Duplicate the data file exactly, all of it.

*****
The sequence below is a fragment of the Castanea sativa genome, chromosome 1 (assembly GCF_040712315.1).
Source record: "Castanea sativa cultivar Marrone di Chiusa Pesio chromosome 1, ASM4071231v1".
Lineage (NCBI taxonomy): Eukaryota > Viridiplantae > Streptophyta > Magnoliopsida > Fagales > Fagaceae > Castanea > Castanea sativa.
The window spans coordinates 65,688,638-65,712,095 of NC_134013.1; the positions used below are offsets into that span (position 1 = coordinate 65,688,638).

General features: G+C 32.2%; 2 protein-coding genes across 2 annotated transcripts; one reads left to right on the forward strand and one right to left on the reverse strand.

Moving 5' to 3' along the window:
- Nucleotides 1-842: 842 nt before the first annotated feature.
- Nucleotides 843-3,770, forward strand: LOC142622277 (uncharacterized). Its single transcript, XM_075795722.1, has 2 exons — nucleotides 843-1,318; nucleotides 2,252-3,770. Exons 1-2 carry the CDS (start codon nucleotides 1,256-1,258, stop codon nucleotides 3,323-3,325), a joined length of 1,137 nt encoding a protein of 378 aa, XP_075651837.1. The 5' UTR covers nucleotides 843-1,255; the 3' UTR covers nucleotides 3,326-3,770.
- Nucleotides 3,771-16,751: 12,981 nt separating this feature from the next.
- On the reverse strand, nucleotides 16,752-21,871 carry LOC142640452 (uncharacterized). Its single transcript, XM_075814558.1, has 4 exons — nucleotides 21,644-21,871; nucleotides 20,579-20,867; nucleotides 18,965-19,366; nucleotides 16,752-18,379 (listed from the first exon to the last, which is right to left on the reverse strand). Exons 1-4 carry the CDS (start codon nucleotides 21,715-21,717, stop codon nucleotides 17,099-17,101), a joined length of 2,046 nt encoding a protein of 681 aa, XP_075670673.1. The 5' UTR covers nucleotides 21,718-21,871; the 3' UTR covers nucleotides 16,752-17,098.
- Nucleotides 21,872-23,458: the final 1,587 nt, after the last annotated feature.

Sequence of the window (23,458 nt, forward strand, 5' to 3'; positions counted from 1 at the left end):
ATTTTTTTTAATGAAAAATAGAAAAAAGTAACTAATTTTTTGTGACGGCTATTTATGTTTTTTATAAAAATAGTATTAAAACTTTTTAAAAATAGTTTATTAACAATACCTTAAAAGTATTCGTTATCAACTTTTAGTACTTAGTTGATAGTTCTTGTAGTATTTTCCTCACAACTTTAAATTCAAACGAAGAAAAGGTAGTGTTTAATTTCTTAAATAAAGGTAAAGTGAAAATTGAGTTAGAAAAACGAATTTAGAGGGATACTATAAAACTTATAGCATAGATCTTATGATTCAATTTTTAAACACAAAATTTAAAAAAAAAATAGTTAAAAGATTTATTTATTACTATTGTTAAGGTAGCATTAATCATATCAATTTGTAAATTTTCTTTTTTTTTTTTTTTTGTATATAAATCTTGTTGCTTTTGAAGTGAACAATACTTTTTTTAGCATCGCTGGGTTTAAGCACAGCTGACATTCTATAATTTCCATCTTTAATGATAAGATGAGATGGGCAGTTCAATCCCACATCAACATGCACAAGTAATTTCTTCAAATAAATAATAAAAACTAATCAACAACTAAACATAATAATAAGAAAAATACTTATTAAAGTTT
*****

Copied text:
The sequence below is a fragment of the Castanea sativa genome, chromosome 1 (assembly GCF_040712315.1).
Source record: "Castanea sativa cultivar Marrone di Chiusa Pesio chromosome 1, ASM4071231v1".
Lineage (NCBI taxonomy): Eukaryota > Viridiplantae > Streptophyta > Magnoliopsida > Fagales > Fagaceae > Castanea > Castanea sativa.
The window spans coordinates 65,688,638-65,712,095 of NC_134013.1; the positions used below are offsets into that span (position 1 = coordinate 65,688,638).

General features: G+C 32.2%; 2 protein-coding genes across 2 annotated transcripts; one reads left to right on the forward strand and one right to left on the reverse strand.

Moving 5' to 3' along the window:
- Nucleotides 1-842: 842 nt before the first annotated feature.
- Nucleotides 843-3,770, forward strand: LOC142622277 (uncharacterized). Its single transcript, XM_075795722.1, has 2 exons — nucleotides 843-1,318; nucleotides 2,252-3,770. Exons 1-2 carry the CDS (start codon nucleotides 1,256-1,258, stop codon nucleotides 3,323-3,325), a joined length of 1,137 nt encoding a protein of 378 aa, XP_075651837.1. The 5' UTR covers nucleotides 843-1,255; the 3' UTR covers nucleotides 3,326-3,770.
- Nucleotides 3,771-16,751: 12,981 nt separating this feature from the next.
- On the reverse strand, nucleotides 16,752-21,871 carry LOC142640452 (uncharacterized). Its single transcript, XM_075814558.1, has 4 exons — nucleotides 21,644-21,871; nucleotides 20,579-20,867; nucleotides 18,965-19,366; nucleotides 16,752-18,379 (listed from the first exon to the last, which is right to left on the reverse strand). Exons 1-4 carry the CDS (start codon nucleotides 21,715-21,717, stop codon nucleotides 17,099-17,101), a joined length of 2,046 nt encoding a protein of 681 aa, XP_075670673.1. The 5' UTR covers nucleotides 21,718-21,871; the 3' UTR covers nucleotides 16,752-17,098.
- Nucleotides 21,872-23,458: the final 1,587 nt, after the last annotated feature.

Sequence of the window (23,458 nt, forward strand, 5' to 3'; positions counted from 1 at the left end):
ATTTTTTTTAATGAAAAATAGAAAAAAGTAACTAATTTTTTGTGACGGCTATTTATGTTTTTTATAAAAATAGTATTAAAACTTTTTAAAAATAGTTTATTAACAATACCTTAAAAGTATTCGTTATCAACTTTTAGTACTTAGTTGATAGTTCTTGTAGTATTTTCCTCACAACTTTAAATTCAAACGAAGAAAAGGTAGTGTTTAATTTCTTAAATAAAGGTAAAGTGAAAATTGAGTTAGAAAAACGAATTTAGAGGGATACTATAAAACTTATAGCATAGATCTTATGATTCAATTTTTAAACACAAAATTTAAAAAAAAAATAGTTAAAAGATTTATTTATTACTATTGTTAAGGTAGCATTAATCATATCAATTTGTAAATTTTCTTTTTTTTTTTTTTTTGTATATAAATCTTGTTGCTTTTGAAGTGAACAATACTTTTTTTAGCATCGCTGGGTTTAAGCACAGCTGACATTCTATAATTTCCATCTTTAATGATAAGATGAGATGGGCAGTTCAATCCCACATCAACATGCACAAGTAATTTCTTCAAATAAATAATAAAAACTAATCAACAACTAAACATAATAATAAGAAAAATACTTATTAAAGTTT